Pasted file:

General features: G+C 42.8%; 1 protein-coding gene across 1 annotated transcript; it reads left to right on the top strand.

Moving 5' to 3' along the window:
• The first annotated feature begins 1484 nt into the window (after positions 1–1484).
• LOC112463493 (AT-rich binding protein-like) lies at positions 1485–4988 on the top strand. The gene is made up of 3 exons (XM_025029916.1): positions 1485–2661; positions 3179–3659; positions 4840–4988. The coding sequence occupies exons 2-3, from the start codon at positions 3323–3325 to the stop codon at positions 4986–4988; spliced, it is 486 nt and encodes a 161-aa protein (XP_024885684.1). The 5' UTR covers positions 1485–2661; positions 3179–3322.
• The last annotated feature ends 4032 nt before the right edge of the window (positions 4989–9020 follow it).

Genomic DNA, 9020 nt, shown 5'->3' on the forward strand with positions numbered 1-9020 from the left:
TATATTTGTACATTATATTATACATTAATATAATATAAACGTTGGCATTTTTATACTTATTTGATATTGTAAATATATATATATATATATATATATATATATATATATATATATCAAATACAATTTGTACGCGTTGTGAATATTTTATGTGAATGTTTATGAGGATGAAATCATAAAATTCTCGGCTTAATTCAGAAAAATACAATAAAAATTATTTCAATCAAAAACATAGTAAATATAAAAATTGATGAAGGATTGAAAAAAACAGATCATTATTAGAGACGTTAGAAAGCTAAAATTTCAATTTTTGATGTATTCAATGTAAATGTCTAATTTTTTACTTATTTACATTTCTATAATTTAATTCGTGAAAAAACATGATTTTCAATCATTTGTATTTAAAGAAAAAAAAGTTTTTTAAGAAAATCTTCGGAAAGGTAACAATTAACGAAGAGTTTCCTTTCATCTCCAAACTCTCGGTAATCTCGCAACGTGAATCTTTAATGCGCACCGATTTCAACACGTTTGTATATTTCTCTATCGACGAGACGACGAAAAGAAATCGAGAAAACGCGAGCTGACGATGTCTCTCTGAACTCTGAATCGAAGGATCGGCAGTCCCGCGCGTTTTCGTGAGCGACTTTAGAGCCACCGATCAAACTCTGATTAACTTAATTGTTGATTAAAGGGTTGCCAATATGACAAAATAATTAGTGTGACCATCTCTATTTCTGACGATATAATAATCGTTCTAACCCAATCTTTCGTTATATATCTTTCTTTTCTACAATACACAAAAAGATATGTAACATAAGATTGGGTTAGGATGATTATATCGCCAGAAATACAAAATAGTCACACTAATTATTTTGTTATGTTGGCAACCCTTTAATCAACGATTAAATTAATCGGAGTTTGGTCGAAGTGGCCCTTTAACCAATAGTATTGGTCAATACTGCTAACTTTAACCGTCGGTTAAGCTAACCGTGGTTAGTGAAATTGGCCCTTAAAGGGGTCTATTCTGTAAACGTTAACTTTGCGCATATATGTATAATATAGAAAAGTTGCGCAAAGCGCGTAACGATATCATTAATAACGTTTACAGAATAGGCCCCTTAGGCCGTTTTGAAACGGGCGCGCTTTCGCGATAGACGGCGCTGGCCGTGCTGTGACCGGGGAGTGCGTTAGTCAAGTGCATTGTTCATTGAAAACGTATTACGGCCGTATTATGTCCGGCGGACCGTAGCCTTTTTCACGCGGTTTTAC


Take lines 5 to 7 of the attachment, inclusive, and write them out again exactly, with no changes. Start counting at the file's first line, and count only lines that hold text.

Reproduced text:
• The last annotated feature ends 4032 nt before the right edge of the window (positions 4989–9020 follow it).

Genomic DNA, 9020 nt, shown 5'->3' on the forward strand with positions numbered 1-9020 from the left:
TATATTTGTACATTATATTATACATTAATATAATATAAACGTTGGCATTTTTATACTTATTTGATATTGTAAATATATATATATATATATATATATATATATATATATATATATCAAATACAATTTGTACGCGTTGTGAATATTTTATGTGAATGTTTATGAGGATGAAATCATAAAATTCTCGGCTTAATTCAGAAAAATACAATAAAAATTATTTCAATCAAAAACATAGTAAATATAAAAATTGATGAAGGATTGAAAAAAACAGATCATTATTAGAGACGTTAGAAAGCTAAAATTTCAATTTTTGATGTATTCAATGTAAATGTCTAATTTTTTACTTATTTACATTTCTATAATTTAATTCGTGAAAAAACATGATTTTCAATCATTTGTATTTAAAGAAAAAAAAGTTTTTTAAGAAAATCTTCGGAAAGGTAACAATTAACGAAGAGTTTCCTTTCATCTCCAAACTCTCGGTAATCTCGCAACGTGAATCTTTAATGCGCACCGATTTCAACACGTTTGTATATTTCTCTATCGACGAGACGACGAAAAGAAATCGAGAAAACGCGAGCTGACGATGTCTCTCTGAACTCTGAATCGAAGGATCGGCAGTCCCGCGCGTTTTCGTGAGCGACTTTAGAGCCACCGATCAAACTCTGATTAACTTAATTGTTGATTAAAGGGTTGCCAATATGACAAAATAATTAGTGTGACCATCTCTATTTCTGACGATATAATAATCGTTCTAACCCAATCTTTCGTTATATATCTTTCTTTTCTACAATACACAAAAAGATATGTAACATAAGATTGGGTTAGGATGATTATATCGCCAGAAATACAAAATAGTCACACTAATTATTTTGTTATGTTGGCAACCCTTTAATCAACGATTAAATTAATCGGAGTTTGGTCGAAGTGGCCCTTTAACCAATAGTATTGGTCAATACTGCTAACTTTAACCGTCGGTTAAGCTAACCGTGGTTAGTGAAATTGGCCCTTAAAGGGGTCTATTCTGTAAACGTTAACTTTGCGCATATATGTATAATATAGAAAAGTTGCGCAAAGCGCGTAACGATATCATTAATAACGTTTACAGAATAGGCCCCTTAGGCCGTTTTGAAACGGGCGCGCTTTCGCGATAGACGGCGCTGGCCGTGCTGTGACCGGGGAGTGCGTTAGTCAAGTGCATTGTTCATTGAAAACGTATTACGGCCGTATTATGTCCGGCGGACCGTAGCCTTTTTCACGCGGTTTTAC